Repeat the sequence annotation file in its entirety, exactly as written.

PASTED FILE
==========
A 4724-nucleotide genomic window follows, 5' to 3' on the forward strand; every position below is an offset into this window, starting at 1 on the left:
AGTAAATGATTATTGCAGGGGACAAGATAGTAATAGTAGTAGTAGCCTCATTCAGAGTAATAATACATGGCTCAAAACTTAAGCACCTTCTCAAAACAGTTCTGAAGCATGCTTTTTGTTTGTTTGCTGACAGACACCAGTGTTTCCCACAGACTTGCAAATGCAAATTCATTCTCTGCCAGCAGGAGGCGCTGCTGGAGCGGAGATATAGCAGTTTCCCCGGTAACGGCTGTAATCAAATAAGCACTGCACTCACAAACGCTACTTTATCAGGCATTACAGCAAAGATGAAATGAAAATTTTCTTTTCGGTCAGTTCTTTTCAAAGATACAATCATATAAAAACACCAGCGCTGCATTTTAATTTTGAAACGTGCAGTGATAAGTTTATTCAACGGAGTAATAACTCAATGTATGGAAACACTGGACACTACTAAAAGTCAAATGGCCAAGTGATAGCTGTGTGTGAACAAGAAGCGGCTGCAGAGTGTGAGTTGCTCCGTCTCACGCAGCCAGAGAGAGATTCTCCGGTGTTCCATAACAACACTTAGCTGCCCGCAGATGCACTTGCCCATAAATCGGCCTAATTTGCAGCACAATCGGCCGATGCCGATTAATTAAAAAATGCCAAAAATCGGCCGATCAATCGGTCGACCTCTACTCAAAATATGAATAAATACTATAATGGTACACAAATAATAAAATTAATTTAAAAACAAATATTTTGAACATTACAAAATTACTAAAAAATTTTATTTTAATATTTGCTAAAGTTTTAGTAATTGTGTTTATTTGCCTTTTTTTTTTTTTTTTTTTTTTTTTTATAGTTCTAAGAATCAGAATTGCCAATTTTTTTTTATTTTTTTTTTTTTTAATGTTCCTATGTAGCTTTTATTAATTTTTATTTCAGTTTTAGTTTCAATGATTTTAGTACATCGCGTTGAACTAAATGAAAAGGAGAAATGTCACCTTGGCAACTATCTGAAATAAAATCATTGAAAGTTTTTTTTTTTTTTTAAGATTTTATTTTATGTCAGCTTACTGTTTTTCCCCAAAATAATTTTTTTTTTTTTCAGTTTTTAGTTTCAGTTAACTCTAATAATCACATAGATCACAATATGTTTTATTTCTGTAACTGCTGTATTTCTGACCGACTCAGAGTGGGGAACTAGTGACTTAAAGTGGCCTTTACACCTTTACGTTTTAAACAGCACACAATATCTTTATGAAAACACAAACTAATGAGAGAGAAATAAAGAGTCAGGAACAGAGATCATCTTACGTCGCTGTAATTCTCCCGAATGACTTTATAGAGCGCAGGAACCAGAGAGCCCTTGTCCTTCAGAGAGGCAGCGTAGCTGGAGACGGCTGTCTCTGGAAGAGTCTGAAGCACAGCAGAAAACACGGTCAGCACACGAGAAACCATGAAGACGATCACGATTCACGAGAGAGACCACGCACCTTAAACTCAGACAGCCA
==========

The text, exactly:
A 4724-nucleotide genomic window follows, 5' to 3' on the forward strand; every position below is an offset into this window, starting at 1 on the left:
AGTAAATGATTATTGCAGGGGACAAGATAGTAATAGTAGTAGTAGCCTCATTCAGAGTAATAATACATGGCTCAAAACTTAAGCACCTTCTCAAAACAGTTCTGAAGCATGCTTTTTGTTTGTTTGCTGACAGACACCAGTGTTTCCCACAGACTTGCAAATGCAAATTCATTCTCTGCCAGCAGGAGGCGCTGCTGGAGCGGAGATATAGCAGTTTCCCCGGTAACGGCTGTAATCAAATAAGCACTGCACTCACAAACGCTACTTTATCAGGCATTACAGCAAAGATGAAATGAAAATTTTCTTTTCGGTCAGTTCTTTTCAAAGATACAATCATATAAAAACACCAGCGCTGCATTTTAATTTTGAAACGTGCAGTGATAAGTTTATTCAACGGAGTAATAACTCAATGTATGGAAACACTGGACACTACTAAAAGTCAAATGGCCAAGTGATAGCTGTGTGTGAACAAGAAGCGGCTGCAGAGTGTGAGTTGCTCCGTCTCACGCAGCCAGAGAGAGATTCTCCGGTGTTCCATAACAACACTTAGCTGCCCGCAGATGCACTTGCCCATAAATCGGCCTAATTTGCAGCACAATCGGCCGATGCCGATTAATTAAAAAATGCCAAAAATCGGCCGATCAATCGGTCGACCTCTACTCAAAATATGAATAAATACTATAATGGTACACAAATAATAAAATTAATTTAAAAACAAATATTTTGAACATTACAAAATTACTAAAAAATTTTATTTTAATATTTGCTAAAGTTTTAGTAATTGTGTTTATTTGCCTTTTTTTTTTTTTTTTTTTTTTTTTTATAGTTCTAAGAATCAGAATTGCCAATTTTTTTTTATTTTTTTTTTTTTTAATGTTCCTATGTAGCTTTTATTAATTTTTATTTCAGTTTTAGTTTCAATGATTTTAGTACATCGCGTTGAACTAAATGAAAAGGAGAAATGTCACCTTGGCAACTATCTGAAATAAAATCATTGAAAGTTTTTTTTTTTTTTTAAGATTTTATTTTATGTCAGCTTACTGTTTTTCCCCAAAATAATTTTTTTTTTTTTCAGTTTTTAGTTTCAGTTAACTCTAATAATCACATAGATCACAATATGTTTTATTTCTGTAACTGCTGTATTTCTGACCGACTCAGAGTGGGGAACTAGTGACTTAAAGTGGCCTTTACACCTTTACGTTTTAAACAGCACACAATATCTTTATGAAAACACAAACTAATGAGAGAGAAATAAAGAGTCAGGAACAGAGATCATCTTACGTCGCTGTAATTCTCCCGAATGACTTTATAGAGCGCAGGAACCAGAGAGCCCTTGTCCTTCAGAGAGGCAGCGTAGCTGGAGACGGCTGTCTCTGGAAGAGTCTGAAGCACAGCAGAAAACACGGTCAGCACACGAGAAACCATGAAGACGATCACGATTCACGAGAGAGACCACGCACCTTAAACTCAGACAGCCA